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Dr Adequate
Member (Idle past 392 days)
Posts: 16113
Joined: 07-20-2006


Message 77 of 299 (593653)
11-28-2010 10:57 AM
Reply to: Message 72 by ICdesign
11-28-2010 10:16 AM


Re: Catch 22
The world is full of hard evidence that God exists. Even the heavens declare his existence.
In what way?
We may note that the heavens could declare God's existence if there was a God and if he wanted them to. He could use his magical powers to move stars in such a way that they spelled out: "I EXIST, OK. AND JESUS IS MY SON. GOT THAT?" But either he doesn't exist or for some reason he has chosen not to do so.
Instead the heavens just sit there not declaring God's existence in any obvious way.
Its a choice Meldinoor. No matter what you choose to believe, its going to be by faith.
As has been pointed out, people can't choose their beliefs. I can't believe in the tooth fairy by an effort of will.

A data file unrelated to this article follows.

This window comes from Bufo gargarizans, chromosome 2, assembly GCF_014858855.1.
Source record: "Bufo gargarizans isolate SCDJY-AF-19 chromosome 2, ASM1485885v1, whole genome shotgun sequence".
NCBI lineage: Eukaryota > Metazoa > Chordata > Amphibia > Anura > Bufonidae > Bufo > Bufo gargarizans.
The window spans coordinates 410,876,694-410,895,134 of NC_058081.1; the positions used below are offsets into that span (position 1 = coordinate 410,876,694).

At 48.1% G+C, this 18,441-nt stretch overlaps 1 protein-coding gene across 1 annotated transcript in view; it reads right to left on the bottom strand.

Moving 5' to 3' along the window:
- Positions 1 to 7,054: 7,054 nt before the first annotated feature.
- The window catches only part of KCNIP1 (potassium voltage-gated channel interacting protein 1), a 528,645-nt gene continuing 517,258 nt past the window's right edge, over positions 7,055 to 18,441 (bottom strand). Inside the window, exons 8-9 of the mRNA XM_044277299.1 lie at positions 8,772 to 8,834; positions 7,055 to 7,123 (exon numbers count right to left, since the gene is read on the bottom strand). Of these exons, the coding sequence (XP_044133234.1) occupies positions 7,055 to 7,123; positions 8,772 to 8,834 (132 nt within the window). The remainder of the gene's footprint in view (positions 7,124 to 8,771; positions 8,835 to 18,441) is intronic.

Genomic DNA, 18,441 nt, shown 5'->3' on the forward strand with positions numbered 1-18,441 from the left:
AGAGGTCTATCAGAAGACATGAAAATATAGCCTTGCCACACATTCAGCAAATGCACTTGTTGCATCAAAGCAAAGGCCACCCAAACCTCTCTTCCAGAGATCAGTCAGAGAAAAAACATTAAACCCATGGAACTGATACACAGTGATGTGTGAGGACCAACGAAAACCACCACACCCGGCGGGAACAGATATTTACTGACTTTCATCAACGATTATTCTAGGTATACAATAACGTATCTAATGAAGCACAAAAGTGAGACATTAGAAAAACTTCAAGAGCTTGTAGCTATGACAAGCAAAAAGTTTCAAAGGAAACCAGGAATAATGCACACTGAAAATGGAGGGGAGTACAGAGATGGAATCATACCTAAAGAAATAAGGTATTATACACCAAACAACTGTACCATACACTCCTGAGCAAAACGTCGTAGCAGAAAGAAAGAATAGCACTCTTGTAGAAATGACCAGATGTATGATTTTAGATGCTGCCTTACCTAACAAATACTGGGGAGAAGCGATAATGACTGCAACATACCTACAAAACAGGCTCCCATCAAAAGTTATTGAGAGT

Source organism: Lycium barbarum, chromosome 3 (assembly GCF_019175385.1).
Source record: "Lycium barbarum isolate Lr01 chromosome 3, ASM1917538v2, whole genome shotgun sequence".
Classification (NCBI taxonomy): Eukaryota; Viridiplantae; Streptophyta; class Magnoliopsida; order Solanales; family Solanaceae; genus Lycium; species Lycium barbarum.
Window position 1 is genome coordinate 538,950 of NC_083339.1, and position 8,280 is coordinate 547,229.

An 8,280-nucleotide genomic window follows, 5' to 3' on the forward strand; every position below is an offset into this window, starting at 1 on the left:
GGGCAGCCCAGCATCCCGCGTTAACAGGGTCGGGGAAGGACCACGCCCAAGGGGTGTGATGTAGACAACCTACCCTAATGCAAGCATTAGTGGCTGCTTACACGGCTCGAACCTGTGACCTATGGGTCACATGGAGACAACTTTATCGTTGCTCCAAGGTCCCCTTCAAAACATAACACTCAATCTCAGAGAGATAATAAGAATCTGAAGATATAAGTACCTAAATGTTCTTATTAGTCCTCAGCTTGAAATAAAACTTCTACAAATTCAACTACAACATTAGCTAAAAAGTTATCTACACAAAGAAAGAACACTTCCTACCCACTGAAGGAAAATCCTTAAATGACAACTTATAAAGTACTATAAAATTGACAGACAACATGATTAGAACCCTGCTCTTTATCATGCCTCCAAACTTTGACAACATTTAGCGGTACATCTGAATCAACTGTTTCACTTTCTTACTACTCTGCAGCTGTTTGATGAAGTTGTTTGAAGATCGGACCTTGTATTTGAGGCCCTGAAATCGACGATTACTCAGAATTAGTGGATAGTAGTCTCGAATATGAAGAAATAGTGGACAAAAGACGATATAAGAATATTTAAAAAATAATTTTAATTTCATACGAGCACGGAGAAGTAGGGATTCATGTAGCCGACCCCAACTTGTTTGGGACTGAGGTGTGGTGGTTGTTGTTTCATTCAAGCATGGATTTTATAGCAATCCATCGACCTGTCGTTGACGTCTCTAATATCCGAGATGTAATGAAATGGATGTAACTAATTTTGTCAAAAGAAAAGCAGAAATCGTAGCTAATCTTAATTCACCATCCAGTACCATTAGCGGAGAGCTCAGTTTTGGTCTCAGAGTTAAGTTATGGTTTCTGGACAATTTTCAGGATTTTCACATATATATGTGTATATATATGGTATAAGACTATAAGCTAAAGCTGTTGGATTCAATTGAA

Can you really have a design without a designer? Which choice takes the greater faith?
Ah, that would be where you believe without evidence that there is design.

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Dr Adequate
Member (Idle past 392 days)
Posts: 16113
Joined: 07-20-2006


Message 79 of 299 (593656)
11-28-2010 11:02 AM
Reply to: Message 78 by ICdesign
11-28-2010 10:59 AM


Re: More of the same BS
There are hundreds of books outlining the prophecies that Jesus Christ filled. If you are to lazy to do the footwork I'm sure Buzsaw will be covering many of them when he has his Great Debate with Meldinoor.
What does this have to do with your claim that: "Even the heavens declare his existence", which is what you were being called on?
Edited by Dr Adequate, : No reason given.

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Dr Adequate
Member (Idle past 392 days)
Posts: 16113
Joined: 07-20-2006


Message 126 of 299 (593837)
11-29-2010 8:51 PM
Reply to: Message 124 by jar
11-29-2010 8:38 PM


Re: Pascal's remants
He was pointing out two things, that decision trees and probability work and also that living and making life decisions as though you might be judged really has no downside.